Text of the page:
Frequent Common Tread readers know that there’s an ongoing series here, “one tank of gas,” whereby staffers take a second spin on a motorcycle that’s already been reviewed. Greaser did it with the CSC SG250 and I did it on an Aprilia RSV4 1100. Sometimes a few extra miles and a second opinion provides insight on a machine.
When I got my hands on Honda’s 2020 Gold Wing Tour, one thing was clear: A single tank of gas wasn’t going to cut it. I had to do better than that.
Not coincidentally, my time with the G-Wing aligned with our invite to ride Honda’s new flagship superbike at Thunderhill Raceway, which seemed like the perfect excuse to reacquaint with the mighty ‘Wing and bask in a few of the new features. Thunderhill is about 500 miles from where I live, and while we try to make it a habit to ride motorcycles whenever possible, even last year I might have leaned toward the efficiency of a flight. But these are the new times. A novel virus. Super-duper stranger danger. As if being inside a helmet by myself needed a stronger call, I popped open the bike’s bags and started packing.
When the new Gold Wing debuted in 2018 we motorcycle journalists lined up in protest of the luggage capacity dropping by 25 percent (as though any of us had any skin in the game — we’re basically paid to complain). And maybe in retrospect Honda would have sold more ‘Wings over the past few years if the previous generation’s capacious 147 liters (39 gallons) had been maintained. I’m not going to speculate on that. My task was simple; fit my stuff into the 110 liters (29 gallons) of space available.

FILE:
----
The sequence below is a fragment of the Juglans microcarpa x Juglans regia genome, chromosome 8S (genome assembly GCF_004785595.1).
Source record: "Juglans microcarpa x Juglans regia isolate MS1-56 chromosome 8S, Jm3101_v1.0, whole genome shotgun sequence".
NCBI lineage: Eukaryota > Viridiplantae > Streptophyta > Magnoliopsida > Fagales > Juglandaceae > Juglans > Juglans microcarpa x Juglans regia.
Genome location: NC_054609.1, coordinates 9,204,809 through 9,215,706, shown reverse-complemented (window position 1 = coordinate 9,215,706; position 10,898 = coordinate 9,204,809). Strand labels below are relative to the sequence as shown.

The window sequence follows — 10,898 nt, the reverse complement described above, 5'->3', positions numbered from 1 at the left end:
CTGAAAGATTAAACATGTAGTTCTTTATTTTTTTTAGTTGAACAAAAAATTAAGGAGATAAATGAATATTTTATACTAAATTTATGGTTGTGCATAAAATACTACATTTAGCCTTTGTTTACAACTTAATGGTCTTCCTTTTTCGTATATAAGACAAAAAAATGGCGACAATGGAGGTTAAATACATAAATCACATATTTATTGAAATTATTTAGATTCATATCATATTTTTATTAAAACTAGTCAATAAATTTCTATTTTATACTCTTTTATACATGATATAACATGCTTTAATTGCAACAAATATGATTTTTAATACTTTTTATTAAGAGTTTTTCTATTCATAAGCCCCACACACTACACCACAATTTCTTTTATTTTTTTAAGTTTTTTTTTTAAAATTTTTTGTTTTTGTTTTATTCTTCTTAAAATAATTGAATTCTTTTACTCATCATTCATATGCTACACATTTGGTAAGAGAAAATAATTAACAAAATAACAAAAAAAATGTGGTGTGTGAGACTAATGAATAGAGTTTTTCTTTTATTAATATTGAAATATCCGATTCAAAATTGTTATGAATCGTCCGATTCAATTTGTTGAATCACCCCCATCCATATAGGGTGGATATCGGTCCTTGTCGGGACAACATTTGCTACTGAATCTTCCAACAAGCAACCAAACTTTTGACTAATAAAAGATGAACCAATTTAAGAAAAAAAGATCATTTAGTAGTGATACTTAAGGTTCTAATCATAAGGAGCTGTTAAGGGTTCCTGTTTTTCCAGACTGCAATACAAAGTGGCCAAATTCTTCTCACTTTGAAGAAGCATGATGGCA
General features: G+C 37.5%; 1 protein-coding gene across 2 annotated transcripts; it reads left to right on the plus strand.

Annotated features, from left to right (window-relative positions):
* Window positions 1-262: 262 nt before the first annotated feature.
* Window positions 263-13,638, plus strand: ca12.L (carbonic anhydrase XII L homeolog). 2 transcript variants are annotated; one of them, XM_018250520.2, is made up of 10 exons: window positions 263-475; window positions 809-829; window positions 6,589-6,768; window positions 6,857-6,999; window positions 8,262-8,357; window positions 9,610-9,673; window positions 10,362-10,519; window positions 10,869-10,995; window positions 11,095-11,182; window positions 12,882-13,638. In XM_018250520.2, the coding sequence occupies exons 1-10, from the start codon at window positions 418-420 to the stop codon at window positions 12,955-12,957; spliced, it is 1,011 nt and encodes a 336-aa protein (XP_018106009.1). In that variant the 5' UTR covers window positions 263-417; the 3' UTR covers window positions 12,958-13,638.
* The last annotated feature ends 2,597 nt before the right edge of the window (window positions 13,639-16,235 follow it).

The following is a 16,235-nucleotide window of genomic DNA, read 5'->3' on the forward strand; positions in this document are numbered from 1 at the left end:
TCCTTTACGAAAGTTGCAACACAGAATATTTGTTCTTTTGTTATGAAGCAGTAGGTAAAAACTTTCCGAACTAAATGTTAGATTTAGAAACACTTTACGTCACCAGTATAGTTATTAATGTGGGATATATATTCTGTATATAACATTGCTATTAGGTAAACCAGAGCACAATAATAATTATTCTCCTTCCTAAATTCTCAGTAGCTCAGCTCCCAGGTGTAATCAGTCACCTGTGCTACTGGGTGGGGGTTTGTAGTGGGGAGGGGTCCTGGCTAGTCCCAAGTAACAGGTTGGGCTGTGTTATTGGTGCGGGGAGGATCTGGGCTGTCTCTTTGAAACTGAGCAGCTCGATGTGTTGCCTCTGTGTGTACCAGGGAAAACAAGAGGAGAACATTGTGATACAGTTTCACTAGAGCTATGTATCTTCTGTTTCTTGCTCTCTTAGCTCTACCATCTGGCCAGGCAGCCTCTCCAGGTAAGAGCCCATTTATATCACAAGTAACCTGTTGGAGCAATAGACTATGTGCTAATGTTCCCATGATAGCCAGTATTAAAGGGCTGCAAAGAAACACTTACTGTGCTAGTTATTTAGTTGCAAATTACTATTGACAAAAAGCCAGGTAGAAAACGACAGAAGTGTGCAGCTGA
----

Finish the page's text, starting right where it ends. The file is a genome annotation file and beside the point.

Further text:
The top trunk is pretty good. The floor of the case is large and flat, and the opening is shaped so that you can pack things against the sides but most of the rear wall of the case lifts with the lid. Yes, it’s true that two full-size helmets won’t fit (with very few exceptions), and that’s just as nonsensical today as it was when the bike came out. For me it didn’t matter. I tucked my track helmet inside, a relatively large-shelled 6D, and still had room for track boots, two pairs of gloves, and a handful of small miscellaneous items.
Unfortunately, the saddlebags are less agreeable. The openings are oddly shaped, and the interior is a network of strange protrusions and narrow pockets of space. For stuff like my flat kit, tool pack, extra shoes or the windstop layer I rolled up and stuffed inside, the bags work fine. My small, single-strap bag holding my 13-inch laptop, electronics, and GoPro kit though, barely wedged into the right side case. You just can’t help feeling like the nice middle-aged couple that everyone imagines hitting the road on a Gold Wing Tour would be pretty sad at how few changes of clothes they’d be able to pack. Never mind camping gear. My passenger was a set of leathers — piss poor as a conversation partner but they strapped nicely to the pillion throne and never asked to stop for the bathroom.